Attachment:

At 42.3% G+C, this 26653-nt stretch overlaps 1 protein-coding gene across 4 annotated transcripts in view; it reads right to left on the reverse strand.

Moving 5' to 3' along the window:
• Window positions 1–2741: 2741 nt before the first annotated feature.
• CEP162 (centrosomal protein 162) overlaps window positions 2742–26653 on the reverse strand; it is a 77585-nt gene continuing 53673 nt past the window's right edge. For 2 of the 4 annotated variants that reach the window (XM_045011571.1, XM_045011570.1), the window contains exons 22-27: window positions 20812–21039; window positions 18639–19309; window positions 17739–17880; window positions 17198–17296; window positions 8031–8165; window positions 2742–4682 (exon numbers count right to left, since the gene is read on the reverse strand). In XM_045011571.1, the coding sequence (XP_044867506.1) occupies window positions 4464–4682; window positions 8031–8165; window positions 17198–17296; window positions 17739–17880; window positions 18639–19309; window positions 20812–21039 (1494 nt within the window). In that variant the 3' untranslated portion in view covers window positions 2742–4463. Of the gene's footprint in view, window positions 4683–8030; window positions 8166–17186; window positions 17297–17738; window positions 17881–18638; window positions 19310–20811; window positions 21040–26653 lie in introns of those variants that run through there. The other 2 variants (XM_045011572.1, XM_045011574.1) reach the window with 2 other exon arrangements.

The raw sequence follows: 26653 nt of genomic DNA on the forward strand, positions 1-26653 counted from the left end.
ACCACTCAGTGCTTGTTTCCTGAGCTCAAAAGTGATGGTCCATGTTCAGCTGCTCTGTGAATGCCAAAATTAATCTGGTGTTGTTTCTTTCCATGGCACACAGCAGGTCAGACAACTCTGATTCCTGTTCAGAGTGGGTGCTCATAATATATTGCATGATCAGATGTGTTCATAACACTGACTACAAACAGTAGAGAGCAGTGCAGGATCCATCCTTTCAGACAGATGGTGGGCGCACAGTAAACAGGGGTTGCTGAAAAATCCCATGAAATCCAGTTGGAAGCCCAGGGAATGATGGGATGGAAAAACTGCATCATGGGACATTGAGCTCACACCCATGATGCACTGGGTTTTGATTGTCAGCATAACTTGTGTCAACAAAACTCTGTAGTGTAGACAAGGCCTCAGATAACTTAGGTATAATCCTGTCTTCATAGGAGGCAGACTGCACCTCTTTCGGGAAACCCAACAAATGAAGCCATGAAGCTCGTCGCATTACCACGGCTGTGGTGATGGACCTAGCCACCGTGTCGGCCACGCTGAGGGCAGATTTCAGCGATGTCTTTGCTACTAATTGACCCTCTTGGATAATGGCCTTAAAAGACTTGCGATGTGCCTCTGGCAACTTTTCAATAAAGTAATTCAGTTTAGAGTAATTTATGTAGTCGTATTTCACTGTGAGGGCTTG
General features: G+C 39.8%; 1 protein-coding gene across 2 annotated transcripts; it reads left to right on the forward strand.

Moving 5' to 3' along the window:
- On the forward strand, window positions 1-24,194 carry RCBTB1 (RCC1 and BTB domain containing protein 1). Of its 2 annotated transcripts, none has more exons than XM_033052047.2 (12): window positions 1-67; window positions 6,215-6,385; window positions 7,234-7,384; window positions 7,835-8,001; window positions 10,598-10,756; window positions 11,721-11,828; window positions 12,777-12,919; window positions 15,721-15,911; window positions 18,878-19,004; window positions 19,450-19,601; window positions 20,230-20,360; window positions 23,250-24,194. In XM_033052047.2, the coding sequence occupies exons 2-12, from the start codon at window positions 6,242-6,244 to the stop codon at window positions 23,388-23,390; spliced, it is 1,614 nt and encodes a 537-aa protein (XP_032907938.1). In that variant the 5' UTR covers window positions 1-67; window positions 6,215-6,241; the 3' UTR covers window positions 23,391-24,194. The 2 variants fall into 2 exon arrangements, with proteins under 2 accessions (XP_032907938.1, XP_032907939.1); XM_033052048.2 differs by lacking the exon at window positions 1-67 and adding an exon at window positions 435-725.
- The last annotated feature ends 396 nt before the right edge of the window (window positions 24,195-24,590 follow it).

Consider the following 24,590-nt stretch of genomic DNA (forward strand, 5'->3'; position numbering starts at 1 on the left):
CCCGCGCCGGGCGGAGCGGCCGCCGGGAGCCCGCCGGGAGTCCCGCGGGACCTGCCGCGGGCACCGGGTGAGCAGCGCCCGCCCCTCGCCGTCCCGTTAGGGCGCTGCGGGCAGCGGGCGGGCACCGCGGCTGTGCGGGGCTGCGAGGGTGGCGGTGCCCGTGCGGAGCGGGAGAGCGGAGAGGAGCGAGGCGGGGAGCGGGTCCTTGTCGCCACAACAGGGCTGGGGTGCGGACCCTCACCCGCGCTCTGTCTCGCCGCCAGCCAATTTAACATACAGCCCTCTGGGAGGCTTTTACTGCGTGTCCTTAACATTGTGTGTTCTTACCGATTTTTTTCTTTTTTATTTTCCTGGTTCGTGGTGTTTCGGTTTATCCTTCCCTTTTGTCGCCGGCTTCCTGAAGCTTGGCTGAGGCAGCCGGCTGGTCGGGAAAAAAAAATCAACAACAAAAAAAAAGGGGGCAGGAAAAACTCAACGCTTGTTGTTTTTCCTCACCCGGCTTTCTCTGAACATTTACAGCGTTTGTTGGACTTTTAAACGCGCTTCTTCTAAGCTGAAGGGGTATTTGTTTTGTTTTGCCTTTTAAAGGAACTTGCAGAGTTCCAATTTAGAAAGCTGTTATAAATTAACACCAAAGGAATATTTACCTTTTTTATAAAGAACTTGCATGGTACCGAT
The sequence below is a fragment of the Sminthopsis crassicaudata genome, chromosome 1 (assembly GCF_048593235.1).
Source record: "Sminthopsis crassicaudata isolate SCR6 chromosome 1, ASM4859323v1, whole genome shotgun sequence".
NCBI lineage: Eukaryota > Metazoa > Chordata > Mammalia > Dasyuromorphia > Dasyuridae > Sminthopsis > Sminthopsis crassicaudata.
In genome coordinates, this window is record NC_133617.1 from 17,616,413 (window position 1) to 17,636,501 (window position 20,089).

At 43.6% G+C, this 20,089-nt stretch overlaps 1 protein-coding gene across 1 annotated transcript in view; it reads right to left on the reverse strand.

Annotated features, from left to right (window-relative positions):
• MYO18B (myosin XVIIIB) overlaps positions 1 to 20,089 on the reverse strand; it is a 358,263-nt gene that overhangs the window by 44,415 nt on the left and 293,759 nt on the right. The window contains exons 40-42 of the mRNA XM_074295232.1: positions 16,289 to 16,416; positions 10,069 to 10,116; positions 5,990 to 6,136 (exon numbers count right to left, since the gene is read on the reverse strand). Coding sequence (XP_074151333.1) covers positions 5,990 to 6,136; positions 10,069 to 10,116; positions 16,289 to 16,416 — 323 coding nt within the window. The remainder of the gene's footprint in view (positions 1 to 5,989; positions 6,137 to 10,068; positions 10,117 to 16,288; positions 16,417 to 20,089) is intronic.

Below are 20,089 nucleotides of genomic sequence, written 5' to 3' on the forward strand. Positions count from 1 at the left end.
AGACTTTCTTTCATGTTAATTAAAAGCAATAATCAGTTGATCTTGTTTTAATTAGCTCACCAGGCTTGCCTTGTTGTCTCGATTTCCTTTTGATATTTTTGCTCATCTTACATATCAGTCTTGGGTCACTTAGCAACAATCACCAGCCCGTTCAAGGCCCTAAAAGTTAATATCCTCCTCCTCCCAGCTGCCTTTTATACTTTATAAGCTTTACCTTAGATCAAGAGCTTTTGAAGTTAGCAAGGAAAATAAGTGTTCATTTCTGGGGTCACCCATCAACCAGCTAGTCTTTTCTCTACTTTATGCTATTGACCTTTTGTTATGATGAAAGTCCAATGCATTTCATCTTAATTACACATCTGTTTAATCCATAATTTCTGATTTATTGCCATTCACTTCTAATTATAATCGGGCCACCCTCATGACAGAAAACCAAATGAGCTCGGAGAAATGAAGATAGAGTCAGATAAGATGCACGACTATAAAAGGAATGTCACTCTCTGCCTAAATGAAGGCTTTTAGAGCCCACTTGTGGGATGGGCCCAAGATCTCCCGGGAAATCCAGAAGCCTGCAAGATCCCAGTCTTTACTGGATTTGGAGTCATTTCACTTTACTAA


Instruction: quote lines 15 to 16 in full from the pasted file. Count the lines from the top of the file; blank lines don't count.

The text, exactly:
NCBI lineage: Eukaryota > Metazoa > Chordata > Mammalia > Dasyuromorphia > Dasyuridae > Sminthopsis > Sminthopsis crassicaudata.
In genome coordinates, this window is record NC_133617.1 from 17,616,413 (window position 1) to 17,636,501 (window position 20,089).